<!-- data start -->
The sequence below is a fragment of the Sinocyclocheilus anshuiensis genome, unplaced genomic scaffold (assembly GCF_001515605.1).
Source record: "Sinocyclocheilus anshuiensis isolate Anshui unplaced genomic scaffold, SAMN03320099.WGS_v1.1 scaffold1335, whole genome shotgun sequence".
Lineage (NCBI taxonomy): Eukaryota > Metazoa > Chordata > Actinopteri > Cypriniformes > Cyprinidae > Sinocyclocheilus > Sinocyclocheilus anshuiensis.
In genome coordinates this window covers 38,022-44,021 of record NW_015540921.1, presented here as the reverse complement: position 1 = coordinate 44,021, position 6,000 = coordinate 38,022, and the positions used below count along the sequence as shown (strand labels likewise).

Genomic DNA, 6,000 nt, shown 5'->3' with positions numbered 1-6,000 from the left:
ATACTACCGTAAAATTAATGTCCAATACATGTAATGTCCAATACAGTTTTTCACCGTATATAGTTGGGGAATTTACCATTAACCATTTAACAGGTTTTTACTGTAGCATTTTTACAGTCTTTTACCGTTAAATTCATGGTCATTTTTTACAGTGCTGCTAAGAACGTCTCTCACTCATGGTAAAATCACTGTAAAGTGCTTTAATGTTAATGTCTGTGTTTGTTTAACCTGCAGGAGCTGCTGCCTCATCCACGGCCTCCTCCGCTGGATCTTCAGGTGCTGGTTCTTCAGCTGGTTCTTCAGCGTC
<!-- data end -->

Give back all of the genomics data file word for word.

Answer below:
The sequence below is a fragment of the Sinocyclocheilus anshuiensis genome, unplaced genomic scaffold (assembly GCF_001515605.1).
Source record: "Sinocyclocheilus anshuiensis isolate Anshui unplaced genomic scaffold, SAMN03320099.WGS_v1.1 scaffold1335, whole genome shotgun sequence".
Lineage (NCBI taxonomy): Eukaryota > Metazoa > Chordata > Actinopteri > Cypriniformes > Cyprinidae > Sinocyclocheilus > Sinocyclocheilus anshuiensis.
In genome coordinates this window covers 38,022-44,021 of record NW_015540921.1, presented here as the reverse complement: position 1 = coordinate 44,021, position 6,000 = coordinate 38,022, and the positions used below count along the sequence as shown (strand labels likewise).

Genomic DNA, 6,000 nt, shown 5'->3' with positions numbered 1-6,000 from the left:
ATACTACCGTAAAATTAATGTCCAATACATGTAATGTCCAATACAGTTTTTCACCGTATATAGTTGGGGAATTTACCATTAACCATTTAACAGGTTTTTACTGTAGCATTTTTACAGTCTTTTACCGTTAAATTCATGGTCATTTTTTACAGTGCTGCTAAGAACGTCTCTCACTCATGGTAAAATCACTGTAAAGTGCTTTAATGTTAATGTCTGTGTTTGTTTAACCTGCAGGAGCTGCTGCCTCATCCACGGCCTCCTCCGCTGGATCTTCAGGTGCTGGTTCTTCAGCTGGTTCTTCAGCGTC